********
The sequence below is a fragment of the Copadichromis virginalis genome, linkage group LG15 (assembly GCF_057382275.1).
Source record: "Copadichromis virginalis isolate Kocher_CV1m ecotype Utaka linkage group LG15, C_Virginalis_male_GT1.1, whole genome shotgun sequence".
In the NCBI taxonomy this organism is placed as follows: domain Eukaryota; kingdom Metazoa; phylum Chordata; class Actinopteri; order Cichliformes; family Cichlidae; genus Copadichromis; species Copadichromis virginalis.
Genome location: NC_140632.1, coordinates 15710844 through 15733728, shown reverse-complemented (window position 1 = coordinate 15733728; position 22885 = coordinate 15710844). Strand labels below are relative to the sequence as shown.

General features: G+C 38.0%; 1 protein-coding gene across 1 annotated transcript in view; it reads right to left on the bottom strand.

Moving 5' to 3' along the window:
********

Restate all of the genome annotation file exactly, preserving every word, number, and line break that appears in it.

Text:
The sequence below is a fragment of the Copadichromis virginalis genome, linkage group LG15 (assembly GCF_057382275.1).
Source record: "Copadichromis virginalis isolate Kocher_CV1m ecotype Utaka linkage group LG15, C_Virginalis_male_GT1.1, whole genome shotgun sequence".
In the NCBI taxonomy this organism is placed as follows: domain Eukaryota; kingdom Metazoa; phylum Chordata; class Actinopteri; order Cichliformes; family Cichlidae; genus Copadichromis; species Copadichromis virginalis.
Genome location: NC_140632.1, coordinates 15710844 through 15733728, shown reverse-complemented (window position 1 = coordinate 15733728; position 22885 = coordinate 15710844). Strand labels below are relative to the sequence as shown.

General features: G+C 38.0%; 1 protein-coding gene across 1 annotated transcript in view; it reads right to left on the bottom strand.

Moving 5' to 3' along the window: